“That’s the part I love,” Capoccia insists. “I think that with any type of music, if you are really far on one end of the spectrum, you can’t bring in a listener who wouldn’t normally be into that style. But blending genres is kind of like introducing someone to a mutual friend. People are able to understand what makes an otherwise dismissed style of music so important. I love going over to a friend’s house who’d normally not be listening to bluegrass, and hearing them blasting Sturgill Simpson’s Cutting the Grass album.”

Like Capoccia, the other members of the Pine Hearts hail from Olympia, Washington as well. The band’s roster currently consists of Capoccia on guitar and vocals, Derek McSwain on mandolin and vocals, and Dean Shakked on upright bass and vocals. “Olympia is a small town, so it’s easy to figure out who all the musicians are pretty quick,” Capoccia recalls. “Yet, to be honest, the three of us connected through our passion for perfection. Not that we are anywhere close to perfect, but we all get it when one of us wants to work a song more, or practice more. We’re all striving for the same thing.”

He goes on to cite such diverse influences as Belle and Sebastian, Rvivr, The Sea and Cake, Bruce Springsteen, and Jack Johnson. “As far as guitar playing, I love Bryan Sutton and Tony Rice,” he muses. “There’s nothing shocking there, but boy, there’s not a week goes by that I don’t hear some bluegrass guitar playing, and I think, ‘Wow! Who’s that?!’ It typically turns out to be Tony or Bryan.”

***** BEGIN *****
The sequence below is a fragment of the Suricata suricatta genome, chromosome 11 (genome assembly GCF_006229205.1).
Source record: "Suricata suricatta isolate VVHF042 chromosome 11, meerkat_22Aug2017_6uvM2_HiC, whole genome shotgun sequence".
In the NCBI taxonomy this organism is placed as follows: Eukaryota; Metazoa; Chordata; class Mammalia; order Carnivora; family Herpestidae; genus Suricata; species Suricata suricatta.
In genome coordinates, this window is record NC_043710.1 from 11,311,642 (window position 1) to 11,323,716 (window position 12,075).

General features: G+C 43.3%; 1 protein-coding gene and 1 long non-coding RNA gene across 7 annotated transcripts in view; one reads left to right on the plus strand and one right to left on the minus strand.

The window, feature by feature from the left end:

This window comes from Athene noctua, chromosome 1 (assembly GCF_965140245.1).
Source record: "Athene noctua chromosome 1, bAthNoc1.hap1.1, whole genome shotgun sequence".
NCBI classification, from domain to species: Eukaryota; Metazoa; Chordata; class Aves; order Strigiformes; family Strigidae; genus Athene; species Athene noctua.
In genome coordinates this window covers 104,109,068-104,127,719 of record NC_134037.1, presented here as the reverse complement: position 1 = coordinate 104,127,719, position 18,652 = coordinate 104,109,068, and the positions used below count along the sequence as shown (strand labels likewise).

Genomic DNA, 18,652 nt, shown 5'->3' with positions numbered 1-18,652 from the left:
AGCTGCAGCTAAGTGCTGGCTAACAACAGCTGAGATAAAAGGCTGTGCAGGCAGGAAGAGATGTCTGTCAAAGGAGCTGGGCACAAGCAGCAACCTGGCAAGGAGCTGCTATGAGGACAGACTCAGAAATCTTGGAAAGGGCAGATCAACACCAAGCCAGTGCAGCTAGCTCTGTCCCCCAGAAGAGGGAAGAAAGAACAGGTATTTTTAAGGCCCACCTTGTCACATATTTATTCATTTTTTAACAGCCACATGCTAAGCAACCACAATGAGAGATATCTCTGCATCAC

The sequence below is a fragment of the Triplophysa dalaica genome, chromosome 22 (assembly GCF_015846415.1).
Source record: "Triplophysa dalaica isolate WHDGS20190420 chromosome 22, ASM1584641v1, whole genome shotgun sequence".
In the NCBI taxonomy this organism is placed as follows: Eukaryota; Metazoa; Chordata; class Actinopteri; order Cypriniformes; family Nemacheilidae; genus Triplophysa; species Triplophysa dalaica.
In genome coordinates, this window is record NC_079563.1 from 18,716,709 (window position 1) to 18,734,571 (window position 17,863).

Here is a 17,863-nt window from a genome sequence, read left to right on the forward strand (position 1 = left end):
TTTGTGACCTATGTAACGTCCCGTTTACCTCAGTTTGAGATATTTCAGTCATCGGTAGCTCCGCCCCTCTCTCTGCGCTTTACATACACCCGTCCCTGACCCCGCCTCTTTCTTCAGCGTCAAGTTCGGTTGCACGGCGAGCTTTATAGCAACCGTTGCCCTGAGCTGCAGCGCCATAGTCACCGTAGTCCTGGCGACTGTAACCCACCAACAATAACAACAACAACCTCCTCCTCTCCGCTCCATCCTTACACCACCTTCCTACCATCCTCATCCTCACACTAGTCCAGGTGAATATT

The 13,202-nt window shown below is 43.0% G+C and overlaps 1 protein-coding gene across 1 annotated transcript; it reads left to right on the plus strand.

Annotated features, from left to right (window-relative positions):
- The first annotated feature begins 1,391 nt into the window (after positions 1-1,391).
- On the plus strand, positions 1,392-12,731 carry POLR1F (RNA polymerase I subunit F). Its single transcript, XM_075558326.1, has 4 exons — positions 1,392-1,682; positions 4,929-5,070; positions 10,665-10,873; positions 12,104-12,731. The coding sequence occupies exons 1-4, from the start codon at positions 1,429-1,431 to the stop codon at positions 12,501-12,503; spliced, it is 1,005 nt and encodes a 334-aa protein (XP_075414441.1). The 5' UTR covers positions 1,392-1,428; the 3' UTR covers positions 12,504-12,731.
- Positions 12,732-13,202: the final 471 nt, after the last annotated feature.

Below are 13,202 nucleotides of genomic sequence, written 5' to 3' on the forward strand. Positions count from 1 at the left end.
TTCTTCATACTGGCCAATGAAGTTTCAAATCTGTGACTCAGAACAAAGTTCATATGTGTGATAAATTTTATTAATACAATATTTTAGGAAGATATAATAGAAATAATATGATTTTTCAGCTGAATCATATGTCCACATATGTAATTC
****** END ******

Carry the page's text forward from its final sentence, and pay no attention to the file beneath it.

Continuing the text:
Not surprisingly, the far-flung realms and diverse impressions shared in the band’s sound don’t always find favor with those strictly bound to bluegrass of the vintage variety.

“We get some traditional folks who are sure to let us know,” Capoccia notes. “However, I think music should always be growing, so we like a modern take on bluegrass. One example is our tune, Losing You, which I wrote for my friend’s electronic pop band XOHNO. Once it was done, I thought it’d be fun to see how it sounded if we played it on acoustic instruments. I’m pretty excited with how it came out!”

Given their wider reach and Capoccia’s wanderlust in particular, Lost Love Songs found the band honing in on both the music and the messaging. “The biggest thing is that we allowed ourselves the time to get it just how we wanted,” he recalls. “In past recording experiences, there’s been a rush to finish, whether it’s due to budget concerns, leaving for a tour, or just scheduling conflicts. This time, we gave ourselves the leeway we needed. There was no stress. We got to go into the studio and enjoy ourselves.”

Ultimately, Capoccia remains philosophical about what it takes to pursue their prowess, regardless of style or sensibility. “Honestly it [the pushback] comes from myself at points,” he allows. “I get worried that we don’t fit in the bluegrass world. But I try to keep in mind that the real reason to make music is to put your perspective out there. It’s your story. That’s easier said than done, but that’s what we strive for.”

Share this:

About the Author

Lee Zimmerman

Lee Zimmerman has been a writer and reviewer for the better part of the past 20 years. He writes for the following publications — No Depression, Goldmine, Country Standard TIme, Paste, Relix, Lincoln Center Spotlight, Fader, and Glide. A lifelong music obsessive and avid collector, he firmly believes that music provides the soundtrack for our lives and his reverence for the artists, performers and creative mind that go into creating their craft spurs his inspiration and motivation for every word hie writes.